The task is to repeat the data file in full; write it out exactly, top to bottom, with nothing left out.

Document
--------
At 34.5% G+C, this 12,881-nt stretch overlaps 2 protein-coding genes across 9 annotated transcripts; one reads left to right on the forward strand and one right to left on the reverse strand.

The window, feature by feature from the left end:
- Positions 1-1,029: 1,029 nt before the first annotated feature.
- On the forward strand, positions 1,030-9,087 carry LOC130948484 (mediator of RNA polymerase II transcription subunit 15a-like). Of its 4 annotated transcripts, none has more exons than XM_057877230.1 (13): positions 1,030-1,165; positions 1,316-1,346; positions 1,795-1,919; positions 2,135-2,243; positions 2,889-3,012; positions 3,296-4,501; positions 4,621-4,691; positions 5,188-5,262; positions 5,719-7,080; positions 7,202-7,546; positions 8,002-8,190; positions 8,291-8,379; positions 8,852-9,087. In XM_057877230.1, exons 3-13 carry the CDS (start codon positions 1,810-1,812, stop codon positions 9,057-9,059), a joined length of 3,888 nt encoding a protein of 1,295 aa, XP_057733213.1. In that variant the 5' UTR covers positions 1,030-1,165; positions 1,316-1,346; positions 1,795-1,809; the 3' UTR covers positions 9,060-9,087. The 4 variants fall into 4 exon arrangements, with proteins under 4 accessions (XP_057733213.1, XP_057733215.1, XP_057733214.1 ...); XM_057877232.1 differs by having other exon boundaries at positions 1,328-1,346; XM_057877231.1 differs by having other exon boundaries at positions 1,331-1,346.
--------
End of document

At 34.5% G+C, this 12,881-nt stretch overlaps 2 protein-coding genes across 9 annotated transcripts; one reads left to right on the forward strand and one right to left on the reverse strand.

The window, feature by feature from the left end:
- Positions 1-1,029: 1,029 nt before the first annotated feature.
- On the forward strand, positions 1,030-9,087 carry LOC130948484 (mediator of RNA polymerase II transcription subunit 15a-like). Of its 4 annotated transcripts, none has more exons than XM_057877230.1 (13): positions 1,030-1,165; positions 1,316-1,346; positions 1,795-1,919; positions 2,135-2,243; positions 2,889-3,012; positions 3,296-4,501; positions 4,621-4,691; positions 5,188-5,262; positions 5,719-7,080; positions 7,202-7,546; positions 8,002-8,190; positions 8,291-8,379; positions 8,852-9,087. In XM_057877230.1, exons 3-13 carry the CDS (start codon positions 1,810-1,812, stop codon positions 9,057-9,059), a joined length of 3,888 nt encoding a protein of 1,295 aa, XP_057733213.1. In that variant the 5' UTR covers positions 1,030-1,165; positions 1,316-1,346; positions 1,795-1,809; the 3' UTR covers positions 9,060-9,087. The 4 variants fall into 4 exon arrangements, with proteins under 4 accessions (XP_057733213.1, XP_057733215.1, XP_057733214.1 ...); XM_057877232.1 differs by having other exon boundaries at positions 1,328-1,346; XM_057877231.1 differs by having other exon boundaries at positions 1,331-1,346.